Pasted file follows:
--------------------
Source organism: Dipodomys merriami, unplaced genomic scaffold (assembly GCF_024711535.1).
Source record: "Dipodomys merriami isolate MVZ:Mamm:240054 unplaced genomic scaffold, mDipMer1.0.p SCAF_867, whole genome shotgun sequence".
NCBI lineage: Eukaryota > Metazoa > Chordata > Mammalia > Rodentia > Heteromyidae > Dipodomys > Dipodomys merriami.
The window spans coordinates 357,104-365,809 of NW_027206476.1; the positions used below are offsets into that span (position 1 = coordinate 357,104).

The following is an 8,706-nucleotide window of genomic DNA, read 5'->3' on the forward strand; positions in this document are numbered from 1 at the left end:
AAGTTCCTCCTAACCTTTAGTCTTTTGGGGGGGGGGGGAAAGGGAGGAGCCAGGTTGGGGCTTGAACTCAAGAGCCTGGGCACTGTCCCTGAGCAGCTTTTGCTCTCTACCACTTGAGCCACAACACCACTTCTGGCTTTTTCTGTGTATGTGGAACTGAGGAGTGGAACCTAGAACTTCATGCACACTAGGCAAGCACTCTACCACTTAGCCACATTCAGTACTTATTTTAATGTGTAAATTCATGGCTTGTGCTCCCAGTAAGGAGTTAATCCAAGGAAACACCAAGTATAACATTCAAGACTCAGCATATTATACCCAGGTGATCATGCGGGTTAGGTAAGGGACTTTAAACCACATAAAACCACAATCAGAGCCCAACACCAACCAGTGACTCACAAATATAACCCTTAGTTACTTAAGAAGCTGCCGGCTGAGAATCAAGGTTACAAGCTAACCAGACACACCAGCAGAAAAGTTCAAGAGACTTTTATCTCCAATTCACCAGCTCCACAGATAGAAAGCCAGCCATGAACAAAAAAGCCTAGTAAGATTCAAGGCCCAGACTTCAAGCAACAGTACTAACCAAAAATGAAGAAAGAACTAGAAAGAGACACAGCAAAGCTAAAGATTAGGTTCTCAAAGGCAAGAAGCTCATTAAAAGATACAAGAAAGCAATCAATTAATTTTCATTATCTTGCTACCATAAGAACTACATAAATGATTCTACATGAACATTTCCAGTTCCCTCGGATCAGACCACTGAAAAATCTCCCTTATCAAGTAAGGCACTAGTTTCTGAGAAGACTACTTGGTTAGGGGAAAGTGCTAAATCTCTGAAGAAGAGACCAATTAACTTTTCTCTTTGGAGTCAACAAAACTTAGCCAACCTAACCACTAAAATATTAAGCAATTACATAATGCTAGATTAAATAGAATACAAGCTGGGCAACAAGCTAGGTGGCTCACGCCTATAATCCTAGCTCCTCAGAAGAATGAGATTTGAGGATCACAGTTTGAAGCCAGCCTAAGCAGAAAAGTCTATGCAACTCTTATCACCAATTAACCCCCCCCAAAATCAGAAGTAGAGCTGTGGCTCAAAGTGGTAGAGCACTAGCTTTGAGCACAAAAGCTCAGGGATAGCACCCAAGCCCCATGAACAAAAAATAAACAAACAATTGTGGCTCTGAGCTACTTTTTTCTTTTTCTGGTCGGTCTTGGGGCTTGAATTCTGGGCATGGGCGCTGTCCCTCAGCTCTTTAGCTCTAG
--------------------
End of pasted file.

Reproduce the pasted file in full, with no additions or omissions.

Source organism: Dipodomys merriami, unplaced genomic scaffold (assembly GCF_024711535.1).
Source record: "Dipodomys merriami isolate MVZ:Mamm:240054 unplaced genomic scaffold, mDipMer1.0.p SCAF_867, whole genome shotgun sequence".
NCBI lineage: Eukaryota > Metazoa > Chordata > Mammalia > Rodentia > Heteromyidae > Dipodomys > Dipodomys merriami.
The window spans coordinates 357,104-365,809 of NW_027206476.1; the positions used below are offsets into that span (position 1 = coordinate 357,104).

The following is an 8,706-nucleotide window of genomic DNA, read 5'->3' on the forward strand; positions in this document are numbered from 1 at the left end:
AAGTTCCTCCTAACCTTTAGTCTTTTGGGGGGGGGGGGAAAGGGAGGAGCCAGGTTGGGGCTTGAACTCAAGAGCCTGGGCACTGTCCCTGAGCAGCTTTTGCTCTCTACCACTTGAGCCACAACACCACTTCTGGCTTTTTCTGTGTATGTGGAACTGAGGAGTGGAACCTAGAACTTCATGCACACTAGGCAAGCACTCTACCACTTAGCCACATTCAGTACTTATTTTAATGTGTAAATTCATGGCTTGTGCTCCCAGTAAGGAGTTAATCCAAGGAAACACCAAGTATAACATTCAAGACTCAGCATATTATACCCAGGTGATCATGCGGGTTAGGTAAGGGACTTTAAACCACATAAAACCACAATCAGAGCCCAACACCAACCAGTGACTCACAAATATAACCCTTAGTTACTTAAGAAGCTGCCGGCTGAGAATCAAGGTTACAAGCTAACCAGACACACCAGCAGAAAAGTTCAAGAGACTTTTATCTCCAATTCACCAGCTCCACAGATAGAAAGCCAGCCATGAACAAAAAAGCCTAGTAAGATTCAAGGCCCAGACTTCAAGCAACAGTACTAACCAAAAATGAAGAAAGAACTAGAAAGAGACACAGCAAAGCTAAAGATTAGGTTCTCAAAGGCAAGAAGCTCATTAAAAGATACAAGAAAGCAATCAATTAATTTTCATTATCTTGCTACCATAAGAACTACATAAATGATTCTACATGAACATTTCCAGTTCCCTCGGATCAGACCACTGAAAAATCTCCCTTATCAAGTAAGGCACTAGTTTCTGAGAAGACTACTTGGTTAGGGGAAAGTGCTAAATCTCTGAAGAAGAGACCAATTAACTTTTCTCTTTGGAGTCAACAAAACTTAGCCAACCTAACCACTAAAATATTAAGCAATTACATAATGCTAGATTAAATAGAATACAAGCTGGGCAACAAGCTAGGTGGCTCACGCCTATAATCCTAGCTCCTCAGAAGAATGAGATTTGAGGATCACAGTTTGAAGCCAGCCTAAGCAGAAAAGTCTATGCAACTCTTATCACCAATTAACCCCCCCCAAAATCAGAAGTAGAGCTGTGGCTCAAAGTGGTAGAGCACTAGCTTTGAGCACAAAAGCTCAGGGATAGCACCCAAGCCCCATGAACAAAAAATAAACAAACAATTGTGGCTCTGAGCTACTTTTTTCTTTTTCTGGTCGGTCTTGGGGCTTGAATTCTGGGCATGGGCGCTGTCCCTCAGCTCTTTAGCTCTAG